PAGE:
We make more and more, not just physically but conceptually, so much so our inventions seem material, the necessities that are truly fabricated and the obligations written in stone that really belong in sand. We can’t give ourselves a break. We can’t rest.

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Filed under Aging, Doubt, Envy, Essays, Home Life, Identity, Insomnia, Laments, life, Meditations, Modern Life, Sturm und Drang, Thoughts, Time, Worry

Outside Sentimentia

mediumIn MFA school, a teacher mailed me a cassette entitled “Mess o’ Sentimentia.” His thinking was that heart-friendly tunes might spur the emotion he saw missing in my work. He wanted me to be more effusive. It didn’t really matter to him if I was more sad, angry, loving, giddy, or resentful, as long as I was less fastidious.

Hearing his plan did make me experience one of those feelings—I’ll leave you to guess which one.

Being described as fastidious could be complimentary if it meant only “attentive to detail,” but the connotation is clear. To be fastidious is to be neat in the most annoying way. For a writer, “fastidious” isn’t far from “constipated.”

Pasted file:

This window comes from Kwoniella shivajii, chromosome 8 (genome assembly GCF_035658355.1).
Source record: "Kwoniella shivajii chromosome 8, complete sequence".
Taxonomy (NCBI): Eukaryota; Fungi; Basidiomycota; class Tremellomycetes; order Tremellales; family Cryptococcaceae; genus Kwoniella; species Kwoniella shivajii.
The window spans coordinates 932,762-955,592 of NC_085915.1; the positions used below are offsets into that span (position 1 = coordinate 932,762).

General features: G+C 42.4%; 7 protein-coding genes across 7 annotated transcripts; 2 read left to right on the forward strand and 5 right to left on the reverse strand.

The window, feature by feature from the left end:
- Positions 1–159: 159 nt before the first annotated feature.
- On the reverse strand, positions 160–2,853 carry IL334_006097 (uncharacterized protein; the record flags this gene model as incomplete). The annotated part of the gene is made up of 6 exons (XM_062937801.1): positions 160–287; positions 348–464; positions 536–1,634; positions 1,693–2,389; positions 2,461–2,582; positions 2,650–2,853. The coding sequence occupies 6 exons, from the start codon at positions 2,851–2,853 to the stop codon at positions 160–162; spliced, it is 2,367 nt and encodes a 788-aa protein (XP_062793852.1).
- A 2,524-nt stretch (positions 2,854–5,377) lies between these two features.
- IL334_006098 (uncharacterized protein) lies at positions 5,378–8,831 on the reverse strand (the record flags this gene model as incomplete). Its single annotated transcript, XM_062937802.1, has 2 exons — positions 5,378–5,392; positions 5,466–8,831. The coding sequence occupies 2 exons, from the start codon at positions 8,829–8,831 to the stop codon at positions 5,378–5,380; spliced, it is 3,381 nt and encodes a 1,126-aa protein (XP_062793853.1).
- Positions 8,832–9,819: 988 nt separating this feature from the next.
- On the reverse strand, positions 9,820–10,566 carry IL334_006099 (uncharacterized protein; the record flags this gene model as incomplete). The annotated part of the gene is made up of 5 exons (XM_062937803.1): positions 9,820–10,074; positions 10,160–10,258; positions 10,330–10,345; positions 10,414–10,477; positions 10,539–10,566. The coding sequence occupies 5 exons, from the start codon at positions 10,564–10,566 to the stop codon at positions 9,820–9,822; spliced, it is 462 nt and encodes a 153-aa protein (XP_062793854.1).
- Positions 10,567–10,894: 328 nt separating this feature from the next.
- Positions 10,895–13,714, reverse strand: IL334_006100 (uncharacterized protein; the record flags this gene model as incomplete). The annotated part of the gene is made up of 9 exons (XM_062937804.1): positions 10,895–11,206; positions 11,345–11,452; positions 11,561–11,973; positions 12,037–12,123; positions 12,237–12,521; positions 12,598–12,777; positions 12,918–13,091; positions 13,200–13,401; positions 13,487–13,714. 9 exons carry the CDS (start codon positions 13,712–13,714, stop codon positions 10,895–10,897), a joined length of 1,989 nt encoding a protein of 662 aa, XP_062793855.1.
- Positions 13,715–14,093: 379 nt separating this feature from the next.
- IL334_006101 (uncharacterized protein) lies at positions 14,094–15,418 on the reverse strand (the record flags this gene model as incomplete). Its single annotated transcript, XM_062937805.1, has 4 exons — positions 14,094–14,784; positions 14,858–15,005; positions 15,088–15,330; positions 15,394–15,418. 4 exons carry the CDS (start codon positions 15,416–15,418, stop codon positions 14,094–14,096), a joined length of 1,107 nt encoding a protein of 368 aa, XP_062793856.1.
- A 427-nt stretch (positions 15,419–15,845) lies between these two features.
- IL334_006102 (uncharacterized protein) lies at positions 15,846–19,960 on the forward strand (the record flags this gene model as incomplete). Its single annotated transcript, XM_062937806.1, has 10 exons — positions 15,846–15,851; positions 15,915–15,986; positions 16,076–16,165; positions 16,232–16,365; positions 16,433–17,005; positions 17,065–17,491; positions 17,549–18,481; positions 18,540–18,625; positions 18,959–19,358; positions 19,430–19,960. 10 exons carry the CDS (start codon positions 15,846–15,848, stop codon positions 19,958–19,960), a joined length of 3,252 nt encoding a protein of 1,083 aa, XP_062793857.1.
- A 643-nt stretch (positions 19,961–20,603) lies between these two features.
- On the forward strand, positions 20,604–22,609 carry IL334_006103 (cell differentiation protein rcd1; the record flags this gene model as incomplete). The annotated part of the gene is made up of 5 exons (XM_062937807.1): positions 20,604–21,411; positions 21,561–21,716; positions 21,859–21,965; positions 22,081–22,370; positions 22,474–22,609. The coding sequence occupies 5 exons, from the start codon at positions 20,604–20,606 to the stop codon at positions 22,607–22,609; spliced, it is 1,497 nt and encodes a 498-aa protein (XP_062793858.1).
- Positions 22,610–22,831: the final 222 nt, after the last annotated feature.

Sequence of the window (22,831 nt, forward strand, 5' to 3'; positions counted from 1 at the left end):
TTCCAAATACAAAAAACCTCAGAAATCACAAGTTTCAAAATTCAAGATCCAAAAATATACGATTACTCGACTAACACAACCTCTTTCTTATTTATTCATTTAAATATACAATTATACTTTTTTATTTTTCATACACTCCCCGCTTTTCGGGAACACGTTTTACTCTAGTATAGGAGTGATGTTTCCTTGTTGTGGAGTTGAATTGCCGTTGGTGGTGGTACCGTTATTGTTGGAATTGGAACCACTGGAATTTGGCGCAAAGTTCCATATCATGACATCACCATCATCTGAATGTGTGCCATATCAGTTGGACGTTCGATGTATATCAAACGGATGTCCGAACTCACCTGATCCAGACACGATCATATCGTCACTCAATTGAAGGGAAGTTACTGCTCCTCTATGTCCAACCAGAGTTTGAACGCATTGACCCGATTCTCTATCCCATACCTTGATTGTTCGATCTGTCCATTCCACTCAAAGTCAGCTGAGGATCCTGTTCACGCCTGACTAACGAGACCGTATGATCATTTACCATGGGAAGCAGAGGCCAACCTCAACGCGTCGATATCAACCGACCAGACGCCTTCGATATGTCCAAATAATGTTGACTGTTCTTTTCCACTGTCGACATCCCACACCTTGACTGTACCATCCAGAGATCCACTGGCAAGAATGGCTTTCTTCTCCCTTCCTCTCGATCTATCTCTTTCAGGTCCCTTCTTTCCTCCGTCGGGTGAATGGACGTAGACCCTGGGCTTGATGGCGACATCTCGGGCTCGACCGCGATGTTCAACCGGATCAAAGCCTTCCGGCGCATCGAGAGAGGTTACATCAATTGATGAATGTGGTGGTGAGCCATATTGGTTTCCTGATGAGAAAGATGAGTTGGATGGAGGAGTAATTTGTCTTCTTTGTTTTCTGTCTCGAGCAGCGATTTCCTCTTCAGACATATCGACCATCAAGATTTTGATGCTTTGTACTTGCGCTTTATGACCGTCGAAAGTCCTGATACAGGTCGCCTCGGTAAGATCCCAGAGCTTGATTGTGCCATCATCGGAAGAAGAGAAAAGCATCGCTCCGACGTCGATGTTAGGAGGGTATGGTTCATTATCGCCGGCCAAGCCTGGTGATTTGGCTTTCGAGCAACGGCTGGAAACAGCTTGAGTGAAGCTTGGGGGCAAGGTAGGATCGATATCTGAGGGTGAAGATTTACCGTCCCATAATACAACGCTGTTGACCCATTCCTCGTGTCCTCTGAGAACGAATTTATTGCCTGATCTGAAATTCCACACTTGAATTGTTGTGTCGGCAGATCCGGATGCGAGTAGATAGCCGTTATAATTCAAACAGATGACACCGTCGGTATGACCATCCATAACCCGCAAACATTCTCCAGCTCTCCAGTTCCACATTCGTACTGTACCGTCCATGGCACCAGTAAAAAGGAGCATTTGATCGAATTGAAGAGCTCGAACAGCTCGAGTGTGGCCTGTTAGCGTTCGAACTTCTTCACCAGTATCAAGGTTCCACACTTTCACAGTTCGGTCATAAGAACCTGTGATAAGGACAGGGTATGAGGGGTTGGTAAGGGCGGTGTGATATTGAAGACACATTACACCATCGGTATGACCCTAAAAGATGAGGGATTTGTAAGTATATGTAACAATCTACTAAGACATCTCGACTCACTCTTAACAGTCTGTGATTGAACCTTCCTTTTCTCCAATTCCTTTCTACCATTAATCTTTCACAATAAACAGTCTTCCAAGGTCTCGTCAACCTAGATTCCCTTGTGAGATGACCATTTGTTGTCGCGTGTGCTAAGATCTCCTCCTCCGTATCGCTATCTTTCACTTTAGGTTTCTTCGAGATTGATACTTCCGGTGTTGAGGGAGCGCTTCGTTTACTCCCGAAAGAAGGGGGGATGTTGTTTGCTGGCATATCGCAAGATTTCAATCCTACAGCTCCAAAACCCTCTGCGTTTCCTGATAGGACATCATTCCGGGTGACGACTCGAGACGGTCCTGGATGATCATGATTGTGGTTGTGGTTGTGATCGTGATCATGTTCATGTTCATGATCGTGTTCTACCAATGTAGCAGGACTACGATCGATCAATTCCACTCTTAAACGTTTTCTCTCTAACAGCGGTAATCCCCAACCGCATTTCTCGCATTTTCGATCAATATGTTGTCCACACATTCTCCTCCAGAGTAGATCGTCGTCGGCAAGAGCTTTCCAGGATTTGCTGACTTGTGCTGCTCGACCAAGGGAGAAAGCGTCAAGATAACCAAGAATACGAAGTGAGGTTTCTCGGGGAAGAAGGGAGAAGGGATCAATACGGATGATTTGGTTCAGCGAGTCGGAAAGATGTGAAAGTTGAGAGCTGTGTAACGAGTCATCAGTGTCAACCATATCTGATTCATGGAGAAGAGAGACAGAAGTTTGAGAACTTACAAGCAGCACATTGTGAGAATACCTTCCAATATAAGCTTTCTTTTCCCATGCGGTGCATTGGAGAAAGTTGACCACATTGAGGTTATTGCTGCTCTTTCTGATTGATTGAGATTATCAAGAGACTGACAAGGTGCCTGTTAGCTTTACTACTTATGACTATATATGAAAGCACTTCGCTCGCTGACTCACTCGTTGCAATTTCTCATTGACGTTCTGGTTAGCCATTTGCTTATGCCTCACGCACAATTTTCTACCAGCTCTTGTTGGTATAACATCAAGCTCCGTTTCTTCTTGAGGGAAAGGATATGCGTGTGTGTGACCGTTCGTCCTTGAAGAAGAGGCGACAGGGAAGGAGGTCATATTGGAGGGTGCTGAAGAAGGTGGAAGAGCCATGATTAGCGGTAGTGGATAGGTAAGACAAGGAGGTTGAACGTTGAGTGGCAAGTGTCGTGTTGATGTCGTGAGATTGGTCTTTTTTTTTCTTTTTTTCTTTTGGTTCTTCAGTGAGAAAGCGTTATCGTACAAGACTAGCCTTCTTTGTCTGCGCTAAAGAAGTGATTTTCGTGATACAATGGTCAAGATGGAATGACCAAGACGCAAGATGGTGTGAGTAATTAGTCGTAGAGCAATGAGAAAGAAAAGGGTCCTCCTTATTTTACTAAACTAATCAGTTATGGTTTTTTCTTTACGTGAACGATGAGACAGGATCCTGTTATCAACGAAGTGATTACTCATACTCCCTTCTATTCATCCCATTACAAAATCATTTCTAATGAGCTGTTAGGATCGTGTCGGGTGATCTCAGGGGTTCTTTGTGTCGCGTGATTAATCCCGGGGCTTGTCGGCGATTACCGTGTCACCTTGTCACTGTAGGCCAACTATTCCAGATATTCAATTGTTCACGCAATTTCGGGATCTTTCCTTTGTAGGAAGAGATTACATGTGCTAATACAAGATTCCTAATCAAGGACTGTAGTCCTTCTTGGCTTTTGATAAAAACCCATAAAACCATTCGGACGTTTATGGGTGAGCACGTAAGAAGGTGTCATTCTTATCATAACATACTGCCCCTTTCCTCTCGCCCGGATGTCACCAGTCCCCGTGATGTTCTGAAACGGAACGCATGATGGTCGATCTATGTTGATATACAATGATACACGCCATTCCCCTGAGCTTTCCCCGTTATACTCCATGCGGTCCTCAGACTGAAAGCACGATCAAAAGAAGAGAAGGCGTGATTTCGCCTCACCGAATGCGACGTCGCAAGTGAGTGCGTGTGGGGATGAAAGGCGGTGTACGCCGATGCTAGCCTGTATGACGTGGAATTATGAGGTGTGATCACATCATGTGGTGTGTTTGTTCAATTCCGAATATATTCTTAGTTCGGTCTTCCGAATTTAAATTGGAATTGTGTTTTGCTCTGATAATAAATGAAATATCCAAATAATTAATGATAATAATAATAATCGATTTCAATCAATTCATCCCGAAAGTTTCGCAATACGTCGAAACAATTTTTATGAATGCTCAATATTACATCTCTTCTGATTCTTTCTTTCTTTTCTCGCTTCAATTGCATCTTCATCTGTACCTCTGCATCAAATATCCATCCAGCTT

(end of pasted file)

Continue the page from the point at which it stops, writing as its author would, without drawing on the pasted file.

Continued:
Though I promised to listen to his tape, I was relieved when the cassette arrived and, through some error in dubbing, was entirely blank. The list of titles and accompanying hour and a half of silence seemed a condemned man’s reprieve. I’m a dutiful student and debated and debated what to do. I finally decided not to alert him to the problem.

My reasoning—it wasn’t a problem.

Of course, maybe it was. Maybe it still is. I’ve always thought nature abhors a vacuum, and readers abhor the unsaid and supply it, feeling they realized instead of having revelations proffered. To say too much, I figure, is to be treacly or maudlin, and that way lies backlash, a reader’s resentful, “Oh yeah?”

But hiding is just as dangerous. I groom sentences because the simplest is most direct, but my mannered writing must sometimes seem inconsistent with the sloppiness of real emotion. I do feel and, though I’m sometimes afraid to, I like to believe my sadness, anger, love, giddiness, and resentfulness are audible. My heart is never silent.